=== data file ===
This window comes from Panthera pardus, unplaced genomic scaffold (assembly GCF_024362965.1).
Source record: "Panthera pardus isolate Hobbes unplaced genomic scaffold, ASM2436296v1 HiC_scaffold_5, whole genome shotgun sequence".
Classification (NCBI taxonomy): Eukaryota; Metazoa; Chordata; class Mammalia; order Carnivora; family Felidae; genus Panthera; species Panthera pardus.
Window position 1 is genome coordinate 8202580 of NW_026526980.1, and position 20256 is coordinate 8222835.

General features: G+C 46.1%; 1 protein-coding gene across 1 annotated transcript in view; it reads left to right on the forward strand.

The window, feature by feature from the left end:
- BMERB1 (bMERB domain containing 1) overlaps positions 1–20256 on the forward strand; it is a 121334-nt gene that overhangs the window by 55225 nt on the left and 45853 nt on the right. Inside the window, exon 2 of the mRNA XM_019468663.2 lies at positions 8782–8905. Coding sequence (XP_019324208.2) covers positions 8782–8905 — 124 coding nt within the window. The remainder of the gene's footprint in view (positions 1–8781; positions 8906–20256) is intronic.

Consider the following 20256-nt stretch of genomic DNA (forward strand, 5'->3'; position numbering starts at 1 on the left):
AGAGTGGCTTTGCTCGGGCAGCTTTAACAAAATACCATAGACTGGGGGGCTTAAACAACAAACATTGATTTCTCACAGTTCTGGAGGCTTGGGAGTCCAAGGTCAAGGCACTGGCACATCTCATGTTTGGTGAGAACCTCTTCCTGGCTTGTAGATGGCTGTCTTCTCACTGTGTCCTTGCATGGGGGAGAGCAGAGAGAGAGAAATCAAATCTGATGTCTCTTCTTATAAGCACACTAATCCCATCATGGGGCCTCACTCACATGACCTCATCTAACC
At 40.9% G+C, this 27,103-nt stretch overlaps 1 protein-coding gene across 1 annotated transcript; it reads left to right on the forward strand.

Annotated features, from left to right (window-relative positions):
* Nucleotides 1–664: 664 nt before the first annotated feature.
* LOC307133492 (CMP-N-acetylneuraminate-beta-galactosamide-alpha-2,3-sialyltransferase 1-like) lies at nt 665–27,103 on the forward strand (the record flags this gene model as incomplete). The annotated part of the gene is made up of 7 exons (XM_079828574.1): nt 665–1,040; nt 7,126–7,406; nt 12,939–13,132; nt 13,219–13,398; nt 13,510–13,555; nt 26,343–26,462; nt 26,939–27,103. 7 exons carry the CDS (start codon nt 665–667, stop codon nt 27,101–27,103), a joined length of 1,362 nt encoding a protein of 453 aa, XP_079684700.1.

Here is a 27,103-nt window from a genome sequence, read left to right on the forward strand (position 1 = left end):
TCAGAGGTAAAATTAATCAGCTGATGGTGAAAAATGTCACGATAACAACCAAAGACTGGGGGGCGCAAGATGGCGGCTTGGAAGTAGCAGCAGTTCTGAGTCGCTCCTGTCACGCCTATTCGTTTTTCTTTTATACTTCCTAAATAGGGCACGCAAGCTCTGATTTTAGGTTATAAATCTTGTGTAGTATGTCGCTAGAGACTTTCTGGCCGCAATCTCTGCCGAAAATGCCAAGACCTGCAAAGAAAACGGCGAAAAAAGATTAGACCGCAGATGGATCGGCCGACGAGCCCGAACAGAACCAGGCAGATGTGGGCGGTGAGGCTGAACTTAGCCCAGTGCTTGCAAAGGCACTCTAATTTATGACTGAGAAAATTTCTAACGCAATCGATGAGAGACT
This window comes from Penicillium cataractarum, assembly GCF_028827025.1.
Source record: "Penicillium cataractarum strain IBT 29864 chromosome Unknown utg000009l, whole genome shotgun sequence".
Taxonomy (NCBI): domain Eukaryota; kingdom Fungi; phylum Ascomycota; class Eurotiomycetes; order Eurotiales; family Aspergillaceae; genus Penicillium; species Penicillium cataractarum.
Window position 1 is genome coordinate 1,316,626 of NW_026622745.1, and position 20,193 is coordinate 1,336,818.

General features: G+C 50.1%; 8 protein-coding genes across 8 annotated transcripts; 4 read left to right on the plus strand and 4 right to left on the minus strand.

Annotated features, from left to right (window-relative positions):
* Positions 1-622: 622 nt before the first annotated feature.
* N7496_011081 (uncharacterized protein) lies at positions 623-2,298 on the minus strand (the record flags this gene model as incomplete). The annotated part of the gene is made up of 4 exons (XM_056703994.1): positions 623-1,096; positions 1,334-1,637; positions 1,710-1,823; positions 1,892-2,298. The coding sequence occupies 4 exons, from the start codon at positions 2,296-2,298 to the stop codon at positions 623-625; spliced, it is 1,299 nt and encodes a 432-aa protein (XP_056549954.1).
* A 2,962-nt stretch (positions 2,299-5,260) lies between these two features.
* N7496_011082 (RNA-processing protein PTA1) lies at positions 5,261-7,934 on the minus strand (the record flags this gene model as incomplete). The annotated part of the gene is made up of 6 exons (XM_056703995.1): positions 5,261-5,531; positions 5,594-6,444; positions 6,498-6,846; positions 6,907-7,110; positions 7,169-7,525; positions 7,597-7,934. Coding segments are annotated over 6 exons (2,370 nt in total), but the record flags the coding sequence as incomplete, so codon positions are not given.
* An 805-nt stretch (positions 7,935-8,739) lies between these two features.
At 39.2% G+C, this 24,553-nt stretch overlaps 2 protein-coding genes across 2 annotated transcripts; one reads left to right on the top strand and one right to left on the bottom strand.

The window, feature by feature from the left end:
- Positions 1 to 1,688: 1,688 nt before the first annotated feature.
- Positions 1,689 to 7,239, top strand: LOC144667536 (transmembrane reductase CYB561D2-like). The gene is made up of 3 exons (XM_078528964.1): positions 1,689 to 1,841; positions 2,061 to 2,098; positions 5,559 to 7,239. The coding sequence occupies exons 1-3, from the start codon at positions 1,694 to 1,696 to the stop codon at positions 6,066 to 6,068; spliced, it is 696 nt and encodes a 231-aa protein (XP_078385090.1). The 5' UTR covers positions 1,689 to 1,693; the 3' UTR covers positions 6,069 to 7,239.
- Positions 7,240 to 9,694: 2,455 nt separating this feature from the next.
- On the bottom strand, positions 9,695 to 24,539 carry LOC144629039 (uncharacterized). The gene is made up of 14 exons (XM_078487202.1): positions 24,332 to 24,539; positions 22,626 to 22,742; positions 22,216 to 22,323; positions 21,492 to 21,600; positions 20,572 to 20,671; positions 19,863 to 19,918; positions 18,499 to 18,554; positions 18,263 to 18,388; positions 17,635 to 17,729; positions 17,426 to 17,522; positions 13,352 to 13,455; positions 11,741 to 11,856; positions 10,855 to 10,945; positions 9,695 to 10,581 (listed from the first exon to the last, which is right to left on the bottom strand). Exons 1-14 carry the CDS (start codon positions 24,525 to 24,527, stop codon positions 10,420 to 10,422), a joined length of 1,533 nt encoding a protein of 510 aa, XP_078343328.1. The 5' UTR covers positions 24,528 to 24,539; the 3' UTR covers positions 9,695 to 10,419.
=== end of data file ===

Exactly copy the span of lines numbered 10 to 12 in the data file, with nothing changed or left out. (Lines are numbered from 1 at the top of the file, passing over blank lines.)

At 40.9% G+C, this 27,103-nt stretch overlaps 1 protein-coding gene across 1 annotated transcript; it reads left to right on the forward strand.

Annotated features, from left to right (window-relative positions):
* Nucleotides 1–664: 664 nt before the first annotated feature.